when it feels like God is asking The Impossible of you…

so when I’ve sat across the table from my friend Vaneetha on many occasions, each time, not only do I not want the conversation not to end — I’m profoundly moved and deeply affected by this woman’s Jesus-saturated love.What she shares — is always unforgettable. She’s walked the hardest roads with the greatest grace — I could weep for the way this woman puts skin on Jesus’ love… There are no words to convey the privilege it is to share my friend, Vaneetha with you today from the farm’s front porch…..

guest post by Vaneetha Rendall

he summer after he left was excruciating.

We had been married almost 20 years, endured countless storms, including burying a son together.

I would have never expected to be raising two adolescent daughters alone.

Separation, divorce, single-parenting was for other people. People I prayed for and took meals to. People who didn’t know Jesus.

Not me.

I wasn’t sure how a believing wife was supposed to respond.

Especially a wife who had been discarded.

No one gave me a script. I knew we were supposed to love our enemies but I couldn’t pray for people who had hurt me like this. Even if it would heap burning coals on their heads.

All I could do was pray that my pain and anger wouldn’t consume me.

Sometimes that worked.

But sometimes the pain was so intense I could scarcely breathe.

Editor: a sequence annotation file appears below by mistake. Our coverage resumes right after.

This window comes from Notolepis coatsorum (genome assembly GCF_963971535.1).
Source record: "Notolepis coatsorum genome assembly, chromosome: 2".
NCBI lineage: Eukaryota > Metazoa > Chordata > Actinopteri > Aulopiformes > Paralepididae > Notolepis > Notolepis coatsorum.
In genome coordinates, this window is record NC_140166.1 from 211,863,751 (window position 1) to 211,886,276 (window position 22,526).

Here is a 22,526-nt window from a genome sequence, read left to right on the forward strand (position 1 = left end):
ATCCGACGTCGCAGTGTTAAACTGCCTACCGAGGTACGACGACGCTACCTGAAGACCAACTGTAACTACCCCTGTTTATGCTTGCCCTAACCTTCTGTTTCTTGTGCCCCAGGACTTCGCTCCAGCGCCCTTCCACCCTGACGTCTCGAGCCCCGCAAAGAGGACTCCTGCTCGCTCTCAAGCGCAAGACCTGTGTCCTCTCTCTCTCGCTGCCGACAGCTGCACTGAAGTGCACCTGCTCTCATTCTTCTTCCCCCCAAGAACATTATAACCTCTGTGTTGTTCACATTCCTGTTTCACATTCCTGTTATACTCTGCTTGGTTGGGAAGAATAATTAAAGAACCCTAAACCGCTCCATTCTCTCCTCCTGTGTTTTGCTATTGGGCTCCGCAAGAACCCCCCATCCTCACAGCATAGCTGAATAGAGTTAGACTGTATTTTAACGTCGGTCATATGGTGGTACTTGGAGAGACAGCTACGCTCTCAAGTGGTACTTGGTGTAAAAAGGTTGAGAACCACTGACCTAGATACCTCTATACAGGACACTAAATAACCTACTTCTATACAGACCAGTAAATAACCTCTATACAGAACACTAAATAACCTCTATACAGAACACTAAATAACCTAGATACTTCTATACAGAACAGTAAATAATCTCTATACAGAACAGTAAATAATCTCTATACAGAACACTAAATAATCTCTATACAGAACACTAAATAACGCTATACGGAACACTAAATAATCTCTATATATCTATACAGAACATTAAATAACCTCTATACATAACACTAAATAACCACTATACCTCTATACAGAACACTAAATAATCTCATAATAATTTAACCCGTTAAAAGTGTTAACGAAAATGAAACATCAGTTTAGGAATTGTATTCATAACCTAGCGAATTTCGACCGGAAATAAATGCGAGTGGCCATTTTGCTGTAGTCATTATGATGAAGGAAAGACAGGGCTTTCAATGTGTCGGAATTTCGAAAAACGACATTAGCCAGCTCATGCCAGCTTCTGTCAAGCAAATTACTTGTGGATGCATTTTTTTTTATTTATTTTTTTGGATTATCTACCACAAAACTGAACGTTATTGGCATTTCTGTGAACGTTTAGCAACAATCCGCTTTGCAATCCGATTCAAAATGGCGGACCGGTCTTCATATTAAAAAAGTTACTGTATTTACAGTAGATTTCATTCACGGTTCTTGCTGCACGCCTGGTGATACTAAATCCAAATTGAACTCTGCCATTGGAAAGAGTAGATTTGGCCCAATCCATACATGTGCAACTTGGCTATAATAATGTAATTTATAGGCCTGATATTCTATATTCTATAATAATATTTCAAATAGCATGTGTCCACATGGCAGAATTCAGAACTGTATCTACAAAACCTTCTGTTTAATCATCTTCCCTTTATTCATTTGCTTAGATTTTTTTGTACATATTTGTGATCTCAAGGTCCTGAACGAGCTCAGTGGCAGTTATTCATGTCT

He had moved on. He wondered why I couldn’t. Why I had to hold on to the past. Why I couldn’t just let go.

How do you let go of a life?

One you had built together but is now in ruins. And now, after decades of work, you’re forced to start building another. Alone.

I felt battered and raw.

And then I read it. In a book I was reading about God’s crazy love for us.

God wanted me to forgive. Even in the midst of a hopeless mess, when I had no idea how this was all going to turn out, the first thing I needed to do was forgive.

It was unthinkable.

Forgiving was too hard. The wound too fresh. My bruises too tender.

Maybe 5 years later in a therapist’s office after everything had been settled and I had moved on. But not now. Maybe not ever.

But as I reread the words, I realized God was not merely asking me to forgive. He was asking the impossible.

I closed the book. I wanted to throw it against the wall. I was shocked that God would even suggest this.

How strong did He think I was?

But as I scanned the lines once more, tears cascading down my cheeks, I knew He had entrusted me with something precious.

Tell her about Jesus.

She, the woman who had splintered my life. Who was building her life on the ashes of mine. Who had wounded me so deeply, so permanently, and yet so callously.

I was a stranger to her. Unimportant. Someone who just stood in her way.

She got what she wanted. Why would I want her to know about Jesus? Why would I want her to share the one thing she hadn’t taken? Why should I care about her at all?

Because Jesus wanted me to. It was that simple.

He wanted me to pray for her. Really pray. Not pray that she would let go of my husband. Or make amends with me. Or focus on her repentance.

No, just pray that she would see the beauty of Him who died for her.

So I stayed up all night and wrote her a letter about God’s extravagant love and forgiveness.

I began by sitting at the computer, sobbing. This was crazy. What should I even say?

But as I prayed, God gave me the words, His words, of grace and forgiveness.

I must confess, I never thought I’d write this letter to you.  I wanted to hate you, but somehow I could not.  I, who have experienced Calvary love, knew that the God who died for me and for you would not let me hate.